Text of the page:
Perhaps it really is that bad though. Perhaps in their enthusiasm to thump Gaddafi, the coalition’s judgement has ultimately been clouded by the confidence of Abdel-Jalil and the rebels. And perhaps they aren’t the only ones to have been taken in.
No matter how painful the events may be to many, clearly there are more pressing matters at hand in Libya at the moment than an atrocity dating back almost a quarter of a century and a conviction now some ten years old. Nevertheless, as all good carpetbaggers know, where there is war, there is opportunity. And while the news is largely dominated by the military conflict, HMG and the British Crown seem to have seen fit to try to exploit what leverage they can to bolster the official line in the UK that Abdelbaset al-Megrahi was justly convicted in Kamp van Zeist in 2001 of bombing PA103 over Lockerbie on the back of this current turmoil. Three main elements to theses shenanigans have thus far emerged into the public domain: Abdel-Jalil’s ‘evidence’ of Libyan involvement in the Lockerbie bombing, what Mr Koussa may know about it, and finally, the recent attempts of a British lawyer to persuade the rebel leaders to incriminate Libya for involvement in a range of terrorist activities.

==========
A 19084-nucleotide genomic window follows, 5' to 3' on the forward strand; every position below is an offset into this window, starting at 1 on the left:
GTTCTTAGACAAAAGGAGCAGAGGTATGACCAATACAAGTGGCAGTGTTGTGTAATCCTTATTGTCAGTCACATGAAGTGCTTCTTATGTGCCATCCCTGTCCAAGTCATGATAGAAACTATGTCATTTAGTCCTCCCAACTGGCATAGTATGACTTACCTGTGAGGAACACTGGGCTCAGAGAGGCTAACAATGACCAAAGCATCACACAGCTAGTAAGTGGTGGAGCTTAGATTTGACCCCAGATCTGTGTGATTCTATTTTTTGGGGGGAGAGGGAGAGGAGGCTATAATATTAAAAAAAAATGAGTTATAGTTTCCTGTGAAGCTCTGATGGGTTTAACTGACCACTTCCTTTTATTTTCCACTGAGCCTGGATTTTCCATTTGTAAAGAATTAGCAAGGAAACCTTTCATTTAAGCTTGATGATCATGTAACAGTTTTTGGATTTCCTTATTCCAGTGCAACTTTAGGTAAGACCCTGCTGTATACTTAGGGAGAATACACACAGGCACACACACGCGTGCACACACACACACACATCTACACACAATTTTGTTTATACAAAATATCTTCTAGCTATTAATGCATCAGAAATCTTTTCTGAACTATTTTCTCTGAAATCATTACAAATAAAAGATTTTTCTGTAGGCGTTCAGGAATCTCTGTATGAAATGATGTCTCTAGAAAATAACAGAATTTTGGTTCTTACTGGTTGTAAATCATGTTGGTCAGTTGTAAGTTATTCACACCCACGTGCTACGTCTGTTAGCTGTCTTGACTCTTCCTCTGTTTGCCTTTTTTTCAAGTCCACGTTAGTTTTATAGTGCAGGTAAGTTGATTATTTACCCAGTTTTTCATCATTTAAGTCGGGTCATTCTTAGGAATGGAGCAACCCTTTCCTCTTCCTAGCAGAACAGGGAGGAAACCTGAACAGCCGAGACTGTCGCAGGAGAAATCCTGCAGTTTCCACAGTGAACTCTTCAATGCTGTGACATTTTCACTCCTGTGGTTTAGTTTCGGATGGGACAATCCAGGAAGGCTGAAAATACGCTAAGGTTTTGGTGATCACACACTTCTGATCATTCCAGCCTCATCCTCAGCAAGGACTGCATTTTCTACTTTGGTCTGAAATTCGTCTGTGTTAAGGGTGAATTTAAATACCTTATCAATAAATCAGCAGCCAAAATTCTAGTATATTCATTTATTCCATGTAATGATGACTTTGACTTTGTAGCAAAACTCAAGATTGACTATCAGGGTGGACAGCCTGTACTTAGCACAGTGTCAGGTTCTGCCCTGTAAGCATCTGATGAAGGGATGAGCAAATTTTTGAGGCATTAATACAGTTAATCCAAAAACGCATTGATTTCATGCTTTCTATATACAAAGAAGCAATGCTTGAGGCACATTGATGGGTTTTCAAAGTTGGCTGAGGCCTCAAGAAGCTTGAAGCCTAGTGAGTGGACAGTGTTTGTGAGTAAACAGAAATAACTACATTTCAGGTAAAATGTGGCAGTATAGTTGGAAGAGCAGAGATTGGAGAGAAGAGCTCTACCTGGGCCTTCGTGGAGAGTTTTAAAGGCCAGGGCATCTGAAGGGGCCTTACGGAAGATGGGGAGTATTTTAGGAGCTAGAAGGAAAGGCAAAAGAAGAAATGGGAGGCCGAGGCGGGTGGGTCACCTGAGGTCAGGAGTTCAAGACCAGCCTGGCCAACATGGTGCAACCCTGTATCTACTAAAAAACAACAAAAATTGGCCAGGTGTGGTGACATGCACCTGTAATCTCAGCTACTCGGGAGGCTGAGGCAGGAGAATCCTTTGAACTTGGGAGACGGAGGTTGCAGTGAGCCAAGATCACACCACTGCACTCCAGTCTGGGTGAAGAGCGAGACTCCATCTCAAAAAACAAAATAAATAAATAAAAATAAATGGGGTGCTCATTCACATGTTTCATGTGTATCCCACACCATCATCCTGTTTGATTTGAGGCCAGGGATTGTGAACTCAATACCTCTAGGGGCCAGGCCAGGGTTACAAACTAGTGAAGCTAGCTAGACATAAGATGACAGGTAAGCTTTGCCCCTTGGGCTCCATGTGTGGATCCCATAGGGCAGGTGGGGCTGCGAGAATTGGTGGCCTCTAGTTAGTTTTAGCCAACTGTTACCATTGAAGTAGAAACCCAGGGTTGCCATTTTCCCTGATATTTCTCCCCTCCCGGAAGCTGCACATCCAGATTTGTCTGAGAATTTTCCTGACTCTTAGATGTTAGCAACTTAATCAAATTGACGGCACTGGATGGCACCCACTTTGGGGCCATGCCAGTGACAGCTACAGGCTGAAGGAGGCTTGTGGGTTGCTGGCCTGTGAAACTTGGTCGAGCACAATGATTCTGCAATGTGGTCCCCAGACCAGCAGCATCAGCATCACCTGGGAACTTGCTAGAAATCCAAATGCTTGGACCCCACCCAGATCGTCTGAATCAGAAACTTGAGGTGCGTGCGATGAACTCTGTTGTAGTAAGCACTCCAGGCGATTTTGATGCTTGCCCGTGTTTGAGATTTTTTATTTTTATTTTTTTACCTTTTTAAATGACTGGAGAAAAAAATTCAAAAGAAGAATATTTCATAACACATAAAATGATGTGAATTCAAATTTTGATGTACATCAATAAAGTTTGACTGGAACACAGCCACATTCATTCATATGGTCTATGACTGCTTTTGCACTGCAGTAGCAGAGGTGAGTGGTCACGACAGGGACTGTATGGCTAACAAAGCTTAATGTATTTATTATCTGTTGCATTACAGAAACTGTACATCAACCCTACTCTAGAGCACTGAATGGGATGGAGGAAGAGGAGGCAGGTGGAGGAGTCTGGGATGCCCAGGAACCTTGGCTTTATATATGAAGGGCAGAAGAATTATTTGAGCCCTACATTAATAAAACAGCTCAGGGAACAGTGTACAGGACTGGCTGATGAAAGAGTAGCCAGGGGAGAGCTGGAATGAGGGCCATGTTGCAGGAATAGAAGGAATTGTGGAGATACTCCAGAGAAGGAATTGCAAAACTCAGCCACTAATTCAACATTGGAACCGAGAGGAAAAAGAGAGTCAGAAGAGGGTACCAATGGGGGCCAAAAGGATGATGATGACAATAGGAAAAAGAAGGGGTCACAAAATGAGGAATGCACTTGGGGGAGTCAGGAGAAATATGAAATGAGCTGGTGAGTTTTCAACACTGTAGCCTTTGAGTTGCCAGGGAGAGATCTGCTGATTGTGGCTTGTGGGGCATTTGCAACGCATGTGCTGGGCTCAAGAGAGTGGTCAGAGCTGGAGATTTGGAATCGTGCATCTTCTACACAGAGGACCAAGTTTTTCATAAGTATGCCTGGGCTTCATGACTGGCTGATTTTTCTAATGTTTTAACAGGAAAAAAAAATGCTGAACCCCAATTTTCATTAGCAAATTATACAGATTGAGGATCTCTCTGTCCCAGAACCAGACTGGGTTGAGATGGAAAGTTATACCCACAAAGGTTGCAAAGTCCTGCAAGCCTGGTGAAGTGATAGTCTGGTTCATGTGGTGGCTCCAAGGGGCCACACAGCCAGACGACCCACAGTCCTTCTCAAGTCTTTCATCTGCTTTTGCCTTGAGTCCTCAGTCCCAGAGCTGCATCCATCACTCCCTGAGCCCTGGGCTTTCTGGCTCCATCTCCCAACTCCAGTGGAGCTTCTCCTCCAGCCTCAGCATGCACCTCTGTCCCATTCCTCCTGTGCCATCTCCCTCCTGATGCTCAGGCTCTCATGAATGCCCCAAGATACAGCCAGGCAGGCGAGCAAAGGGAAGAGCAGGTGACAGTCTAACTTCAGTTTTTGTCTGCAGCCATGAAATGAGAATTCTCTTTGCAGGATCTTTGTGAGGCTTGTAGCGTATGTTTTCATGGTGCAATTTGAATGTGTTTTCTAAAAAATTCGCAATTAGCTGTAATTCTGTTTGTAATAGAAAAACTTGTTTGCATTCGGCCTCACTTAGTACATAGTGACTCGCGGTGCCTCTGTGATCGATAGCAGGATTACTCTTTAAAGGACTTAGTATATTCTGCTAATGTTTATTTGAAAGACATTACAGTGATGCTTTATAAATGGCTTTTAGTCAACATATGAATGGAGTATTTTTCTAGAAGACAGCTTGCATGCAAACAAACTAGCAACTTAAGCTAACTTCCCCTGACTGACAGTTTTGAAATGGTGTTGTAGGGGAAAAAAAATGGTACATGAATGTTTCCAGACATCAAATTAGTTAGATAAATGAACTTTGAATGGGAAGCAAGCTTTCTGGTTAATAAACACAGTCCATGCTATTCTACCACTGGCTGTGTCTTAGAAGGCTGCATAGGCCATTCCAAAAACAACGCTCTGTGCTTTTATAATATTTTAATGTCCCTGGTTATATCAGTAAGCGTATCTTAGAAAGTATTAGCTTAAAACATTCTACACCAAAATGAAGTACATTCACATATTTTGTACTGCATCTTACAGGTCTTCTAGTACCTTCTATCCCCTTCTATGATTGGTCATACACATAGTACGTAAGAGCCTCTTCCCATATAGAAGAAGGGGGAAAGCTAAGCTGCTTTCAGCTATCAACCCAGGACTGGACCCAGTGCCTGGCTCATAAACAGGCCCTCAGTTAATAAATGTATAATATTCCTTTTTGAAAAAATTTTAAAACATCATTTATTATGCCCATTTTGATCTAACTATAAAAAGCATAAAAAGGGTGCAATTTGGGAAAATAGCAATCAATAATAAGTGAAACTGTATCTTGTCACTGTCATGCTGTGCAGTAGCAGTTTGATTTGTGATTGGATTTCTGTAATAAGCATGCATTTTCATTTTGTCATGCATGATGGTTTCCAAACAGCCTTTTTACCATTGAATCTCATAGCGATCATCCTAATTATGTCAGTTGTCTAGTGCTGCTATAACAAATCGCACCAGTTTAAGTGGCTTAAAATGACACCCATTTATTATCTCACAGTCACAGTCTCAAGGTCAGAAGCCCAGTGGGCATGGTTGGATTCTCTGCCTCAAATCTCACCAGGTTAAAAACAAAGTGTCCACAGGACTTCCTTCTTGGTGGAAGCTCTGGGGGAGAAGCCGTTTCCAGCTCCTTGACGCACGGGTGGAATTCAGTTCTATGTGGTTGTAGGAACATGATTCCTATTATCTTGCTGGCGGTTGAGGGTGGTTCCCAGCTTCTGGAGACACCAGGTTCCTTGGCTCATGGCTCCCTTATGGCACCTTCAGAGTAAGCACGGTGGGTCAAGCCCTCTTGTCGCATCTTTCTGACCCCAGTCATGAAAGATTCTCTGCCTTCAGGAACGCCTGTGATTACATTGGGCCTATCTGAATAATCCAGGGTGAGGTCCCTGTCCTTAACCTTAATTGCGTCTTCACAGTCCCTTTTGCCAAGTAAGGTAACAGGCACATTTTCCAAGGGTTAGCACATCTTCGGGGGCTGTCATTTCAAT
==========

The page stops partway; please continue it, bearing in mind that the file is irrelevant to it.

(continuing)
From the earliest days of the Libyan rebellion, Abdel-Jalil claimed that he had incontrovertible proof that Mr al-Megrahi had done the deed and that Colonel Gaddafi had been behind it. This, of course, generated much enthusiasm in Westminster as it provided a moral platform for the military action. Then on April Fools Day no less, we were treated to the stunning revelation from Abdel-Jalil that his proof amounted to no more than the fact that he knew that Colonel Gaddafi had supported Mr al-Megrahi throughout his incarceration. Oh dear. If the Champagne corks had already been popped in anticipation at 25 Chambers Street, not to worry. As Napoléon used to say: “In victory, you deserve it, in defeat, you need it.” Before Abdel-Jalil had finished though, he pointed out that Moussa Koussa, the Libyan Minister of Foreign Affairs and former head of the Libyan Intelligence Agency, who had recently defected to the UK, would be able to provide more details. End of round one then.